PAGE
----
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Slonina, Zendejas and the players to watch during the USMNT's January friendlies

4:00 PM GMT+4 24/01/2023
Slonina Zendejas GFX
After an encouraging World Cup and a tumultuous fallout, the U.S. return to the field this week, albeit with an inexperienced roster of players

The start of the United States men's national team's road to the 2026 World Cup begins this week in Los Angeles. Well, kind of.

The U.S. is in LA for the annual January Camp, a gathering of MLS stars and young up-and-comers looking to push into the national team pictures. In some ways, it's a typical January Camp, which is an event that has served as a launch point for plenty of USMNT regulars in recent years.

However, with the coaching situation still in flux, it's a camp lacking the direction and purpose that most of these gatherings have. USMNT assistant Anthony Hudson is in charge, bringing some continuity from Gregg Berhalter's staff, but we still don't know if that staff will even be around when the U.S. next gathers.

Even so, there's reason to look forward to these games against Serbia and Colombia, which could see the debuts of some legitimate stars of the future. There are several players in this camp with the potential to make a difference on the road to 2026, and there are a few that could certainly surprise us by using this camp as a springboard to more USMNT appearances.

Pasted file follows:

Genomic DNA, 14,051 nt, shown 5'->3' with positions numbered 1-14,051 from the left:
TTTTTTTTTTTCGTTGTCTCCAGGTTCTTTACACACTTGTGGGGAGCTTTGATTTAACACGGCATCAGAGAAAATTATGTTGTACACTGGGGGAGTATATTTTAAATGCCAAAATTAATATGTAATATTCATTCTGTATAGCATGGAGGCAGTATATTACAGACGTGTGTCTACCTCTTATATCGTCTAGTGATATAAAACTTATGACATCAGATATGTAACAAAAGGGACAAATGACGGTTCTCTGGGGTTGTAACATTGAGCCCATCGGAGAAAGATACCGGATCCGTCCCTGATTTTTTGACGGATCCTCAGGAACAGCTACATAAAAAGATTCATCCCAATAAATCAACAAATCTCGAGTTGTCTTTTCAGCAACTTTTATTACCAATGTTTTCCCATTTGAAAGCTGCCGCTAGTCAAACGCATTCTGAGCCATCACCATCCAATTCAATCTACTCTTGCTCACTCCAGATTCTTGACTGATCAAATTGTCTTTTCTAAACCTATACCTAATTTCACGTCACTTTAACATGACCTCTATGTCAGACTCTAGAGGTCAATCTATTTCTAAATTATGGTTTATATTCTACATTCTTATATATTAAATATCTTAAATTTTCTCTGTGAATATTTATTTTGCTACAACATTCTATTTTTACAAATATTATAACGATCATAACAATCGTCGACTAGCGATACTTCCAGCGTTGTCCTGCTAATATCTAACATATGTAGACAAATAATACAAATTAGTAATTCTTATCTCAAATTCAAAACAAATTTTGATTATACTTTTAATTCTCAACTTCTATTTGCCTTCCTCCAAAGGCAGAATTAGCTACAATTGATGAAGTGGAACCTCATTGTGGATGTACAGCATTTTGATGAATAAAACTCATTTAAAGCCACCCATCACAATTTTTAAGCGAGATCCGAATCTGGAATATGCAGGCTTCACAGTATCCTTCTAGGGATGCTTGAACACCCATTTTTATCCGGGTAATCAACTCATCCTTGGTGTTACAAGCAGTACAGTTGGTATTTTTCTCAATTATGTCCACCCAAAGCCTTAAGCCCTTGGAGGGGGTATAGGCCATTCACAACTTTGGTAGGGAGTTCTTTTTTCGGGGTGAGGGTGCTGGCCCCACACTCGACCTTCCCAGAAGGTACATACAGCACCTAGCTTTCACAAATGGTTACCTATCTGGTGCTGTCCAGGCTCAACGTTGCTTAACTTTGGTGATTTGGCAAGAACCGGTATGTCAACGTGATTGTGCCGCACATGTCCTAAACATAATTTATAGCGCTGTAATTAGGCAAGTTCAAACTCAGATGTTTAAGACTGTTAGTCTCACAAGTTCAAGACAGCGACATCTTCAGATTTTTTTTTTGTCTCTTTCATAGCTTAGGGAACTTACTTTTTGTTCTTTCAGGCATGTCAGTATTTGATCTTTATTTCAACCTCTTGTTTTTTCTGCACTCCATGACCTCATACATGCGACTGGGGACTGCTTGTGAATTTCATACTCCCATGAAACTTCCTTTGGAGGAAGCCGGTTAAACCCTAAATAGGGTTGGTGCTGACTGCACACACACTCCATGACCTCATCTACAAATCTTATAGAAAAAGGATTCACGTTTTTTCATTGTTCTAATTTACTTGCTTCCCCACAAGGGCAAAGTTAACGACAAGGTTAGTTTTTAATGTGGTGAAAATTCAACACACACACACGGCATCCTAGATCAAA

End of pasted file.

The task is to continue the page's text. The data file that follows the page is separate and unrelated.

So here's a look at who to watch out for in this USMNT January Camp:

  • Brandon Vazquez FC Cincinnati 2022

    Is Vazquez 'the guy'?

    By the end of the World Cup, there were still more questions than answers when it comes to the USMNT striker position.

    Josh Sargent, Haji Wright and Jesus Ferreira were the players brought to Qatar, but none truly asserted themself as 'the guy'. Sargent was the standout with some good hold-up play, but it's safe to say that none of the players made a convincing case to be the go-to option going forward.

    Enter Brandon Vazquez, a player that many thought should have been in Qatar and a player that will now get his chance to show why. The FC Cincinnati forward scored 18 goals in MLS season, making him very much the man in form throughout 2022, even if his sudden surge came too late for him to make the World Cup squad.

    He will now get his first taste of the senior international game, and though the 24-year-old striker may or may not be an option for the U.S. going forward (especially given he could yet choose to represent Mexico), it will be good to see how he fares at this level as he looks to join the likes of Sargent, Wright, Ferreira, Ricardo Pepi, Daryl Dike and Jordan Pefok among the options up top.

  • Paxten Aaronson 2022

    Another Aaronson arrives

    Brenden Aaronson is already a key part of the USMNT, but can his brother become one too?